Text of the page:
Now the politically correct answer, I guess, on all of that is with the new Cultural Plan, the OCA rightly decided to take certain factors into more consideration, I guess for lack of a better word. What they did not do was in any way codify certain things. Until now — they’ve done this now.  And I think part of what happened, because they had never defined like board diversity for example and staff diversity is something they care, about as they should. They had never defined a target on where you should be for that. And they’ve done this now. And now I will tell you that they’ve done this now, and so I feel like even though we got cut, in some ways we won because now we have a target, and we didn’t have that before. However, when you look at what our score was or what our ratio percentage ratio was that year compared to how they have defined it for this year that we’ve just submitted our application for, we would not have failed.

The other weird thing that, of course, gets left out of all of this — which is fine, it’s nuanced, I understand, I’m trying not have axes to grind but, there’s three different categories of organizations that are kind of compared to each other or whatever. And two of the three had a curve in place like they curved the scores. So there were actually six organizations that failed but our little cohort had somebody that scored 100 percent. So there was no curve. And in my mind, it is as deeply flawed that an organization in the city scored 100 percent as it is that we failed because nobody’s perfect — there is something you can improve on.

So there were six organizations that failed that year with their raw scores, but only two actually failed that year and it was us and the Dallas Historical Society, and we are the only two historical organizations that are part of the OCA. So I also think there are some challenges — for instance like how they do that the reports that we have to do, and our attendance records are quite different from the performing arts organizations. And so sometimes it’s hard to get a square peg in a round hole.

So yes we failed. There were a lot of political twists and turns with that. And so here we are this year we are getting the exact same funding level as we did last year. And I do not have our new scores.”

CandysDirt: What about the people who think that funds are just plain being mishandled?

Prycer:If you think we’re misappropriating our funds, take a look at our budget. Our operating budget is $950,000 a year. How much do you think it costs to run a museum, much less restore a historic structure, let alone 30 of them?”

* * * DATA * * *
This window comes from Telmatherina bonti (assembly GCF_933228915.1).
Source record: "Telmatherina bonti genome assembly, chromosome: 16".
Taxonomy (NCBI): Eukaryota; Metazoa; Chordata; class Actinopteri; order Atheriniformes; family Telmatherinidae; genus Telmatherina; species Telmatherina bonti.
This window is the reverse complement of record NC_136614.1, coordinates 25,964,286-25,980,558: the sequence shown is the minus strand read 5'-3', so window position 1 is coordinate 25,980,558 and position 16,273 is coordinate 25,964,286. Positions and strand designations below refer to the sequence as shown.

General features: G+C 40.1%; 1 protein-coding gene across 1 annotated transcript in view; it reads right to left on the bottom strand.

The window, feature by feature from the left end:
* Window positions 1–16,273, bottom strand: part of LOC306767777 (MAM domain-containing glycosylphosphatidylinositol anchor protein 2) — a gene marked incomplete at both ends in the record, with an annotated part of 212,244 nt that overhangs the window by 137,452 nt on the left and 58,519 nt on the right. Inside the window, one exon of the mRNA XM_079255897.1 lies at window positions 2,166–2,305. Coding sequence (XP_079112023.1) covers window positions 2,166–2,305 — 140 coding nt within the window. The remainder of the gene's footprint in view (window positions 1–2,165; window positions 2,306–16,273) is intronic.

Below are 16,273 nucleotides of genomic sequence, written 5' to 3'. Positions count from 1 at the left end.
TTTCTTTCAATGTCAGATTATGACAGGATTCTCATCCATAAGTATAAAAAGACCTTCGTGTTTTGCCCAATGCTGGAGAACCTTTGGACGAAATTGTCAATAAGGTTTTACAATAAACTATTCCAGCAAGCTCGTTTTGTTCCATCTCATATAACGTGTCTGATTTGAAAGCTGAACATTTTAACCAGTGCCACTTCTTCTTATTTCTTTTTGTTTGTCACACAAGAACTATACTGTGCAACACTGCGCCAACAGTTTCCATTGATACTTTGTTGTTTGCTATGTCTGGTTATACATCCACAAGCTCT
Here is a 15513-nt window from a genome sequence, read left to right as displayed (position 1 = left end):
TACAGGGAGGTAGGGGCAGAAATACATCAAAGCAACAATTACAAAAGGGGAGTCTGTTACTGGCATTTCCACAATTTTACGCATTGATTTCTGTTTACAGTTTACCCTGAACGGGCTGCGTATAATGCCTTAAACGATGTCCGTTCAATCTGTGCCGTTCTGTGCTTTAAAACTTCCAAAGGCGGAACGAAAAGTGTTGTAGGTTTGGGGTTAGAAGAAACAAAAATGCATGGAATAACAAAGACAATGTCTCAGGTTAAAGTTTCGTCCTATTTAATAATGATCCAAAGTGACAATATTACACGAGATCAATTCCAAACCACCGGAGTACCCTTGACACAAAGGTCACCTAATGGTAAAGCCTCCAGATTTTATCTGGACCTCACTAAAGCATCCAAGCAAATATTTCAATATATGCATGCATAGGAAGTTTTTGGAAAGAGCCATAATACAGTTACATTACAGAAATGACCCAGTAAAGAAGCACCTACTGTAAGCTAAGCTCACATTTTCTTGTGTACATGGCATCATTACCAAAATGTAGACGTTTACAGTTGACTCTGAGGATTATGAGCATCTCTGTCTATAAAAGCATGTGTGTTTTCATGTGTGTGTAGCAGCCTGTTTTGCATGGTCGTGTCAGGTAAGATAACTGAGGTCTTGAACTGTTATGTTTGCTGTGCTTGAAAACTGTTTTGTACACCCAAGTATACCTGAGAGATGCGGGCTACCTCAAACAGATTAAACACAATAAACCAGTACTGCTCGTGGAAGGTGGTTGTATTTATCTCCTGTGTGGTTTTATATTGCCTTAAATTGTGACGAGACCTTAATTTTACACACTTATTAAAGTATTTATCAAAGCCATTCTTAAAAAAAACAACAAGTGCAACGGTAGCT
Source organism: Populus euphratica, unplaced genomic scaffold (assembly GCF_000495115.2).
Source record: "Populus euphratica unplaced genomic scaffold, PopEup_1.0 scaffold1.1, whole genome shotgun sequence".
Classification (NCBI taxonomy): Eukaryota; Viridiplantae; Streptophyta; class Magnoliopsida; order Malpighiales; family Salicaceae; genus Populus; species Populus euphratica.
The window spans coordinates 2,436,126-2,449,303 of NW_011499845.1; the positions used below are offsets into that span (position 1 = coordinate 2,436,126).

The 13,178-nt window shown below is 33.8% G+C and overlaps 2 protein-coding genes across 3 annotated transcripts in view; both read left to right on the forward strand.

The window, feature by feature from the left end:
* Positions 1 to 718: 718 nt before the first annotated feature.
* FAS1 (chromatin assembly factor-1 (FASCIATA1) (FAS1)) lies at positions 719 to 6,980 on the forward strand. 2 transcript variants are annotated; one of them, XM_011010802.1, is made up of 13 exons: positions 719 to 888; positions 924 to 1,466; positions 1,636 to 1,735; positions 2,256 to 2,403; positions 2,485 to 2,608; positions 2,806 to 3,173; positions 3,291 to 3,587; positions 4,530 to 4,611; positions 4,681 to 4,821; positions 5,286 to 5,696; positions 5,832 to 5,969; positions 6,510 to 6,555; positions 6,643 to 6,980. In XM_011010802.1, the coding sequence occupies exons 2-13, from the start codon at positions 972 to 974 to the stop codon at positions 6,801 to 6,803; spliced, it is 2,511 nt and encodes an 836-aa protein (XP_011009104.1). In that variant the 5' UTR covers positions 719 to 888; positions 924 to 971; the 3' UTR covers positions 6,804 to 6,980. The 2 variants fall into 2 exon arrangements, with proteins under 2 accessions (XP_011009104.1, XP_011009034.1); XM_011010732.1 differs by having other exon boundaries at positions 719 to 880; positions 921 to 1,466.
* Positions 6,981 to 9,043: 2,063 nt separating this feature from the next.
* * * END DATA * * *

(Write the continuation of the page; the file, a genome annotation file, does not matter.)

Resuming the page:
CandysDirt: Tell us some of the wins you’ve had recently.

Prycer: “The good news is we have had some major gifts come in the last couple of months that are helping other key projects. We announced this last night at our annual membership meeting, that we had two gifts — both record gifts for our organization.

The first is $165,000 over three years, which is the largest gift we’ve ever gotten from an individual donor, and that is funding a full-time position for three years that will be shared between us and our neighbors at Vogel Alcove. We’ve been working with Vogel Alcove for years, since they moved into City Park Elementary, and they do field trips over here, and their itty-bitties will take walks, and other activities that we do. We’ve been doing work on what does early childhood learning look like at a history museum, because there’s not a lot of early childhood stuff happening at history museums anywhere. But we’re also looking at what that kind of thing could do for children who are in trauma, because the Vogel Alcove kids are, of course, in trauma. We realized we really needed a person that worked for both of us and that way that would really solidify that relationship and be better for the kids, and also to benefit other parents of young children.

The other big get — which the largest get we’ve ever gotten from a foundation — is from the Joe and Doris Dealey Foundation. They’re giving us $500,000 — $100,000 a year for five years — to support our animal program because of course we have donkeys, sheep, and chickens and they like to eat, but what that will also do is it will restore the barn that needs work — and we’re going to it will turn that into more of an educational exhibition space. It’s also going to restore our wagons and carriages that we have. And we’re also going be able to add another staff position to help care for the animals.

So those are two big gifts that are I’m hoping — and I’m starting to see some little glimmers of this — are gonna tip some other people that have been on the fence because people don’t always want to be first to write a really big check.”


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Bethany Erickson

Bethany Erickson lives in a 1961 Fox and Jacobs home with her husband, a second-grader, and Conrad Bain the dog. If she won the lottery, she'd by an E. Faye Jones home. She's taken home a few awards for her writing, including a Gold award for Best Series at the 2018 National Association of Real Estate Editors journalism awards, a 2018 Hugh Aynesworth Award for Editorial Opinion from the Dallas Press Club, and a 2019 award from NAREE for a piece linking Medicaid expansion with housing insecurity. She is a member of the Online News Association, the Education Writers Association, the International Academy of Digital Arts and Sciences, and the Society of Professional Journalists. She doesn't like lima beans or the word moist.